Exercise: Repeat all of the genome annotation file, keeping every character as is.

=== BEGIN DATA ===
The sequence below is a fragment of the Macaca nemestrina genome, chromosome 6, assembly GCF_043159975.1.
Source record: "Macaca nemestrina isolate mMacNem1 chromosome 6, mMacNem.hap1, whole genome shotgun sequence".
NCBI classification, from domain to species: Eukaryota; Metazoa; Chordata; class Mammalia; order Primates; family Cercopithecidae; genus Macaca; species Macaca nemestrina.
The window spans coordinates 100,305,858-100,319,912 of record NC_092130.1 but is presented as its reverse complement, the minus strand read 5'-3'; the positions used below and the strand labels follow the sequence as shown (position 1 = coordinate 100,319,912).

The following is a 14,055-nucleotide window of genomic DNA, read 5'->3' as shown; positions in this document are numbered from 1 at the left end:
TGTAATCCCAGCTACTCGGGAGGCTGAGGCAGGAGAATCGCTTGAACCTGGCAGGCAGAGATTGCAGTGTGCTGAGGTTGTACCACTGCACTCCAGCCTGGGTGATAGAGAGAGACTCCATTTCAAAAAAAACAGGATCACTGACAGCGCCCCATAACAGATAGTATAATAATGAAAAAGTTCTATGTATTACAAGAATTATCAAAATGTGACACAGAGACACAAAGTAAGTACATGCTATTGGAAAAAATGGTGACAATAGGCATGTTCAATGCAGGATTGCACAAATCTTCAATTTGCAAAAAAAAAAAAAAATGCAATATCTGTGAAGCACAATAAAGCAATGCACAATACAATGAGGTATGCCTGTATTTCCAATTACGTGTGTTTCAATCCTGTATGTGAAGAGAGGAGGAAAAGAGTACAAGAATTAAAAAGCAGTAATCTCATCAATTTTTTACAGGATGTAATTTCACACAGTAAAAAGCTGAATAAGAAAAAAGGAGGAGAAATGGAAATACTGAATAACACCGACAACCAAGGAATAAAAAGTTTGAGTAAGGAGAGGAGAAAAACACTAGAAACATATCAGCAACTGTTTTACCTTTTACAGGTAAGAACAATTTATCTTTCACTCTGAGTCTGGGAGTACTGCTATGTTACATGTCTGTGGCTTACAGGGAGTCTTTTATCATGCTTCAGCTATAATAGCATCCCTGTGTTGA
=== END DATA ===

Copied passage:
The sequence below is a fragment of the Macaca nemestrina genome, chromosome 6, assembly GCF_043159975.1.
Source record: "Macaca nemestrina isolate mMacNem1 chromosome 6, mMacNem.hap1, whole genome shotgun sequence".
NCBI classification, from domain to species: Eukaryota; Metazoa; Chordata; class Mammalia; order Primates; family Cercopithecidae; genus Macaca; species Macaca nemestrina.
The window spans coordinates 100,305,858-100,319,912 of record NC_092130.1 but is presented as its reverse complement, the minus strand read 5'-3'; the positions used below and the strand labels follow the sequence as shown (position 1 = coordinate 100,319,912).

The following is a 14,055-nucleotide window of genomic DNA, read 5'->3' as shown; positions in this document are numbered from 1 at the left end:
TGTAATCCCAGCTACTCGGGAGGCTGAGGCAGGAGAATCGCTTGAACCTGGCAGGCAGAGATTGCAGTGTGCTGAGGTTGTACCACTGCACTCCAGCCTGGGTGATAGAGAGAGACTCCATTTCAAAAAAAACAGGATCACTGACAGCGCCCCATAACAGATAGTATAATAATGAAAAAGTTCTATGTATTACAAGAATTATCAAAATGTGACACAGAGACACAAAGTAAGTACATGCTATTGGAAAAAATGGTGACAATAGGCATGTTCAATGCAGGATTGCACAAATCTTCAATTTGCAAAAAAAAAAAAAAATGCAATATCTGTGAAGCACAATAAAGCAATGCACAATACAATGAGGTATGCCTGTATTTCCAATTACGTGTGTTTCAATCCTGTATGTGAAGAGAGGAGGAAAAGAGTACAAGAATTAAAAAGCAGTAATCTCATCAATTTTTTACAGGATGTAATTTCACACAGTAAAAAGCTGAATAAGAAAAAAGGAGGAGAAATGGAAATACTGAATAACACCGACAACCAAGGAATAAAAAGTTTGAGTAAGGAGAGGAGAAAAACACTAGAAACATATCAGCAACTGTTTTACCTTTTACAGGTAAGAACAATTTATCTTTCACTCTGAGTCTGGGAGTACTGCTATGTTACATGTCTGTGGCTTACAGGGAGTCTTTTATCATGCTTCAGCTATAATAGCATCCCTGTGTTGA